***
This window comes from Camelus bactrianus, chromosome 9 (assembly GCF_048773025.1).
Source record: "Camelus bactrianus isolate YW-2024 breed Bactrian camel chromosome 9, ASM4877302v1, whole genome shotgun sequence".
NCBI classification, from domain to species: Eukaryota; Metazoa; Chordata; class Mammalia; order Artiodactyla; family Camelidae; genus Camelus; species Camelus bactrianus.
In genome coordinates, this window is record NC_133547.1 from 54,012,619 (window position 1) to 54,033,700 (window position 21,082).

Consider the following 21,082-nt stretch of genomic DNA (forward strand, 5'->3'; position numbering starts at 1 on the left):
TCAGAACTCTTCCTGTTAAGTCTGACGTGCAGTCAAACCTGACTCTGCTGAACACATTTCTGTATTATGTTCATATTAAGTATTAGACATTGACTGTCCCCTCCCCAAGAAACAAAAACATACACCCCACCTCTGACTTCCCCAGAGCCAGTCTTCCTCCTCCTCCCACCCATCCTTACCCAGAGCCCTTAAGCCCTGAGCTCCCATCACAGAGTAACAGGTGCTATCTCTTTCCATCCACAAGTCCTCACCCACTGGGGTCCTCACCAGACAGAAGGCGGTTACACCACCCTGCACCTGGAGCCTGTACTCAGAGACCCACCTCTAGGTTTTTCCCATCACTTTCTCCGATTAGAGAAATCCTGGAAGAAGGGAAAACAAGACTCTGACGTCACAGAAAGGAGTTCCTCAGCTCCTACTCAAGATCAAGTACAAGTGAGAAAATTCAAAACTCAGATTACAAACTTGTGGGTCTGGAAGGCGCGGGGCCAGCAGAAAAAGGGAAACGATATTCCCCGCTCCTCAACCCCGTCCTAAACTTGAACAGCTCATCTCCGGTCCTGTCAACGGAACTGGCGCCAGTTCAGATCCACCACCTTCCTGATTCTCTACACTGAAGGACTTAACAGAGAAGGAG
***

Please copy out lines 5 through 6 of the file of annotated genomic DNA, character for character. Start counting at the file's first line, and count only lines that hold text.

Consider the following 21,082-nt stretch of genomic DNA (forward strand, 5'->3'; position numbering starts at 1 on the left):
TCAGAACTCTTCCTGTTAAGTCTGACGTGCAGTCAAACCTGACTCTGCTGAACACATTTCTGTATTATGTTCATATTAAGTATTAGACATTGACTGTCCCCTCCCCAAGAAACAAAAACATACACCCCACCTCTGACTTCCCCAGAGCCAGTCTTCCTCCTCCTCCCACCCATCCTTACCCAGAGCCCTTAAGCCCTGAGCTCCCATCACAGAGTAACAGGTGCTATCTCTTTCCATCCACAAGTCCTCACCCACTGGGGTCCTCACCAGACAGAAGGCGGTTACACCACCCTGCACCTGGAGCCTGTACTCAGAGACCCACCTCTAGGTTTTTCCCATCACTTTCTCCGATTAGAGAAATCCTGGAAGAAGGGAAAACAAGACTCTGACGTCACAGAAAGGAGTTCCTCAGCTCCTACTCAAGATCAAGTACAAGTGAGAAAATTCAAAACTCAGATTACAAACTTGTGGGTCTGGAAGGCGCGGGGCCAGCAGAAAAAGGGAAACGATATTCCCCGCTCCTCAACCCCGTCCTAAACTTGAACAGCTCATCTCCGGTCCTGTCAACGGAACTGGCGCCAGTTCAGATCCACCACCTTCCTGATTCTCTACACTGAAGGACTTAACAGAGAAGGAG